If a cyber attack led to a data protection breach, the council could be fined up to four per cent of its turnover, or €20m (around £17.6m).
Dr Max Eiza, a computing lecturer at UCLAN’s School of Physical Sciences and Computing, said: “Of course, hackers are getting more sophisticated and smarter about the way they carry out their attacks.
“For instance, phishing emails, which is one of the most popular ways to spread malware and hack into systems, are getting more convincing and persuasive for the receivers to respond or click on an attachment.
“Moreover, the same technology that can be used to benefit people, such as artificial intelligence and machine learning, is also used by hackers to gain more knowledge and insights about their targets.
“The more they know about their targets, the easier it gets to mount a successful attack.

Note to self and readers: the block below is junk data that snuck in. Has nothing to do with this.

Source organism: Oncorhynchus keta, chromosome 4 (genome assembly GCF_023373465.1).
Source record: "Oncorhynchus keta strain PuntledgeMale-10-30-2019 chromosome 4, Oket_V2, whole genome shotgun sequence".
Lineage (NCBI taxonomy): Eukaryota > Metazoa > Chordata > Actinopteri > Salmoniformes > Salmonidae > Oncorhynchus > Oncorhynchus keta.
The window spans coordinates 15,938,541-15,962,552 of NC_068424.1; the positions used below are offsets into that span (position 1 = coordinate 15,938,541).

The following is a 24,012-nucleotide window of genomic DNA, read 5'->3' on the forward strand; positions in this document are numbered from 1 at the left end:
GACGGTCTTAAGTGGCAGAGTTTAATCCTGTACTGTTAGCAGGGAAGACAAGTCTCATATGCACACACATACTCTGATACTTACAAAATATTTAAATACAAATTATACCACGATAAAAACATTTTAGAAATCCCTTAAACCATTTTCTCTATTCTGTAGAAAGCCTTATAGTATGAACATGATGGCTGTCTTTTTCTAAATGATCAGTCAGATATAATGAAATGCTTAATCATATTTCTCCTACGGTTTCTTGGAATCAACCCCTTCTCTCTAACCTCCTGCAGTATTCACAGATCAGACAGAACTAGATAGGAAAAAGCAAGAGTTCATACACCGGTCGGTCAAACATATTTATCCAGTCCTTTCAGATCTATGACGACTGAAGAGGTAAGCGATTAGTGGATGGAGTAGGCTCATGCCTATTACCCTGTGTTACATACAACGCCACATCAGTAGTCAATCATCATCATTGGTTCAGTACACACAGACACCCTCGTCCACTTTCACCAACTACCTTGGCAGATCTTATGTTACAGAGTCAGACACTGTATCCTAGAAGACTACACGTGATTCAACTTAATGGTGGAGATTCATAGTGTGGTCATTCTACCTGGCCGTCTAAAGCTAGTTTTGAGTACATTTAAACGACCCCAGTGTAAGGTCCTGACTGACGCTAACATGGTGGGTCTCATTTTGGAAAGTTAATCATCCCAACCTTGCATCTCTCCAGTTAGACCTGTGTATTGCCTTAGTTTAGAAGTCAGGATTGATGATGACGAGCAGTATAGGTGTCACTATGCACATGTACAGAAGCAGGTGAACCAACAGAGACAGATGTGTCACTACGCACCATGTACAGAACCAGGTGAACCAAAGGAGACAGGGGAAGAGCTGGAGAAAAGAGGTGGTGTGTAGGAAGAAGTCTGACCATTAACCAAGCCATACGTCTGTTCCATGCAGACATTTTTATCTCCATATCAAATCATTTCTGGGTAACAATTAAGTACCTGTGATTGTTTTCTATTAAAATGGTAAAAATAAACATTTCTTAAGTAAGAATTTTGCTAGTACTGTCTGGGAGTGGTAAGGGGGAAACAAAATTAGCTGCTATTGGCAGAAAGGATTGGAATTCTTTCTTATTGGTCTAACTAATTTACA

“Simply speaking, hackers assume that council websites are easy targets because it might not be protected or developed with security in mind.
“Given the fact that council websites offer a wide range of services such as social care, council tax, waste collection, et cetera, they maintain a large amount of personal data that can be very useful for hackers - including names, addresses, usernames, passwords.
“Furthermore, council websites offer online payments to many services such as council tax. This payment information is very valuable to hackers.”
Dr Max Eiza, a computing lecturer at UCLAN’s School of Physical Sciences and Computing,
Blackpool Town Hall
Half of all crime now online
Cyber crime is increasing in Lancashire, police said.Around 50 per cent of all crimes in the county are believed to involve online technology.A Lancashire Police spokesman said: “Cyber crime is an increasing issue in Lancashire as it is across the country.“We want to raise awareness on how to protect others on the internet and prevent them being a victim of cyber crime.“As much as half of all crime now has some element of online technology, whether card fraud, hacking businesses or stalking and harassment.“When money that is stolen online can vanish in seconds and prevention has to be our watchword. “We are committed to tackling this issue and give the people of Lancashire the best support possible.